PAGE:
Fabulous Fiordland

Fiordland is unquestionably a magnificent jewel in the crown of the many wonderful New Zealand destinations writes Grant Blair, who  spent a week away in the deep south with a bunch of close friends.

A world heritage site, Fiordland is a destination that deserves a tick on every Kiwi’s bucket list. There are no traffic jams or queues at the boat-ramp; just spectacular, powerful, pristine scenery that takes your breath away.

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The serene surroundings are unspoiled and littered only with mountains, trees, streams, waterfalls and amazing birdlife. It’s not hard to imagine that this is how things were before humans arrived and started to mess around with the planet.

Hosted by Fiordland Expeditions, our trip to Dusky Sound in late September was with a group of good mates and their partners, and we were dealt an amazing hand of everything Fiordland could offer. Over the five days, we enjoyed conditions from flat glassy seas to 50-knot winds and more than a handful of snowflakes, but that’s Fiordland and that’s part of the adventure. The good news is that there are many options for shelter and activities regardless of the conditions.

We gathered our dinner most days and feasted on blue cod and crayfish to our hearts’ content. The diving was as good as it gets – and enough to make any enthusiastic crayfish hunter’s eyes part company from their sockets! Under most rocks, and in every crack that looked likely, there were battalions of the tasty bug-like creatures we love to catch and consume. Compared to what we’ve become accustomed to in the northern CRA2 management area, Dusky Sound was a diver’s dream come true.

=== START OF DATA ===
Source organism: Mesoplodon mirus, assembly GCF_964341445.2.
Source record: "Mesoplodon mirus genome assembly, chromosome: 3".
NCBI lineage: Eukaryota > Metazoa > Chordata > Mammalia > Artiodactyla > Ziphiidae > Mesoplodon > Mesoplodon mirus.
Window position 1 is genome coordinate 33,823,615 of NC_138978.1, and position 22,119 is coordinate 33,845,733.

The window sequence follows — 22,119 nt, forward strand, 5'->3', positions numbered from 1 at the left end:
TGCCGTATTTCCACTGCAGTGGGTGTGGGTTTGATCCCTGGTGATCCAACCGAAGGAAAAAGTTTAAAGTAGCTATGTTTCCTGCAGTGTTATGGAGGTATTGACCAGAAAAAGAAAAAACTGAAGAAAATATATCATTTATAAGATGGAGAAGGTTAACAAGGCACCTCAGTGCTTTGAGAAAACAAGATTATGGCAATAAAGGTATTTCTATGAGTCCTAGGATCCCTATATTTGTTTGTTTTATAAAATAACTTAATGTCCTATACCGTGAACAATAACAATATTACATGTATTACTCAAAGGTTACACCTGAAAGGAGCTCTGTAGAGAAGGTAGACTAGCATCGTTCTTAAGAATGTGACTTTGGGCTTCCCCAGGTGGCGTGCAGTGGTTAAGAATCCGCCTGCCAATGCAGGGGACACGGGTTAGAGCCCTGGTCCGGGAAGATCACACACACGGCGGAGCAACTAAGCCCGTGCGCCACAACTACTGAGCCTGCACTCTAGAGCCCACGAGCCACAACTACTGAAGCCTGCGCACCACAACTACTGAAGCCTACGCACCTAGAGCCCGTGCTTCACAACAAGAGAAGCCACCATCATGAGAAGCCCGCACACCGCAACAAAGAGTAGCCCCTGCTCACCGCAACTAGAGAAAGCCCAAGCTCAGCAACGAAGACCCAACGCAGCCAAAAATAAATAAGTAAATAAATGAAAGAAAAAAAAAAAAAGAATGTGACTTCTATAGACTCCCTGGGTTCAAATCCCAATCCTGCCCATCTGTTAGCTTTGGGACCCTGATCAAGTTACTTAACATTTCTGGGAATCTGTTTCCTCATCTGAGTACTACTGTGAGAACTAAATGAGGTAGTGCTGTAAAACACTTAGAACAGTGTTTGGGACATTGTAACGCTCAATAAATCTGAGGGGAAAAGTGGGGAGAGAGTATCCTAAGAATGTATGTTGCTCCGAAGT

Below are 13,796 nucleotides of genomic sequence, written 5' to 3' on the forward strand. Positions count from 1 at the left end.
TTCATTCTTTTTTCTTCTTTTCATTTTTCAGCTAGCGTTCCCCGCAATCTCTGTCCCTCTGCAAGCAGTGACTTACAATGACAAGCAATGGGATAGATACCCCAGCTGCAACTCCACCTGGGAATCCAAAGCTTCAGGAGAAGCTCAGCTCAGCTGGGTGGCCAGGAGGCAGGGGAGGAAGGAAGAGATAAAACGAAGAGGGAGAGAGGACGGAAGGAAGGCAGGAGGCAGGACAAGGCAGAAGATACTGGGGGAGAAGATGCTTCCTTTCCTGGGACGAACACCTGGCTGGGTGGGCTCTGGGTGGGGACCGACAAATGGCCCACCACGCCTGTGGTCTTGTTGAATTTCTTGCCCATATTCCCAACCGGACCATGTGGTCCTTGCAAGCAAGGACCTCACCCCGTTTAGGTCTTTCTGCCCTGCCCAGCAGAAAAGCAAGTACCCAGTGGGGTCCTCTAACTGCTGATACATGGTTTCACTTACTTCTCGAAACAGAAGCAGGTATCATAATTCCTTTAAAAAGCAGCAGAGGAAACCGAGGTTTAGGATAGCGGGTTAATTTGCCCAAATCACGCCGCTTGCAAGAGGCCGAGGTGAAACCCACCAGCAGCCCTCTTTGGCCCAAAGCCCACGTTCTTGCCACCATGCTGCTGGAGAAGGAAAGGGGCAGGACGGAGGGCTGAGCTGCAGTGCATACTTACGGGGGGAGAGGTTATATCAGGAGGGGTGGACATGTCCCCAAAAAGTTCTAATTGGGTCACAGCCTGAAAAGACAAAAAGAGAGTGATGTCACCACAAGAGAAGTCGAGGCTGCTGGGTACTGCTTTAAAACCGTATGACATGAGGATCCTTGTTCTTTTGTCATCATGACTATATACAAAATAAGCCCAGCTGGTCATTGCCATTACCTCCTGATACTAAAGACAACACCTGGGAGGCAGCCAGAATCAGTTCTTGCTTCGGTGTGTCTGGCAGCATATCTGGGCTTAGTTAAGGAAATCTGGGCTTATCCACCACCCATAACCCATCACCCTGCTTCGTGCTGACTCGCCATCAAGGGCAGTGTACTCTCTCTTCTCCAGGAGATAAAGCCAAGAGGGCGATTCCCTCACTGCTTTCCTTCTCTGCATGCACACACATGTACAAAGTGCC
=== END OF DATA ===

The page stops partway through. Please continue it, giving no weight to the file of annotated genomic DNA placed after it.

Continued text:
Rounding out dinner with blue cod for a team of 11 guests and crew took a bit more effort, but that was largely due to the wind and swell preventing us getting to some of Captain Dave’s more productive spots. Arturo, our chef, wove his magic with those succulent fresh fillets and we ate some of the finest food you could wish for.

Great friends = great times.

Great friends = great times.

History

Fiordland is steeped in history and in Dusky Sound you’ll likely have the opportunity to explore places such as Luncheon Cove, the site where the first European house was built. The first sailing boat was also constructed there after shipwrecked sailors got to work. There’s also Cook’s ‘Astronomer Point’ where Capt. James Cook spent 32 days in 1772.

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Further south in Preservation Inlet is the site of a community, which at its peak comprised 3,000 people involved in many industries such as mining, timber milling, whaling and sealing.

In more recent times, deer culling, and later, live deer recovery has formed a fascinating chapter of its own. These were the times when lads with oversized scrotum leapt from choppers and wrestled live animals to the ground, providing the initial stock for what now is a thriving deer farming industry. Funnily enough, some of those stories didn’t end that well, but Fiordland has many tales to tell and the history is fascinating.

Fishing

Blue cod are the most prevalent species and rate highly in terms of eating quality. The fishery has been thrashed over the years by recreational and commercial interests (including cod potting); however, on July 1, 2020, strict new catch limits were implemented in an attempt to rebuild the fishery. In the sounds themselves, limits have been drastically reduced, as has the ability to accumulate the catch over several days, and cod pots are banned. Any cod brought ashore must be in a measurable state – i.e. whole or gutted. As blue cod are a territorial species, areas can be easily overfished, especially when limits are not well managed. If you fish where the cod are, they’re easy to catch on baits, kabura-style lures and small jigs as they’re quite aggressive feeders.

A blue cod plucked from Dusky Sound.

A blue cod plucked from Dusky Sound.

In February/March, the southern bluefin tuna migration begins and they can be caught trolling on the coast and even in the sounds themselves. Southern bluefin are exceptionally good eating, especially as sashimi. Summer/autumn is also the time for kingfish to turn up in the sounds and anglers can enjoy some excellent jigging and topwater action.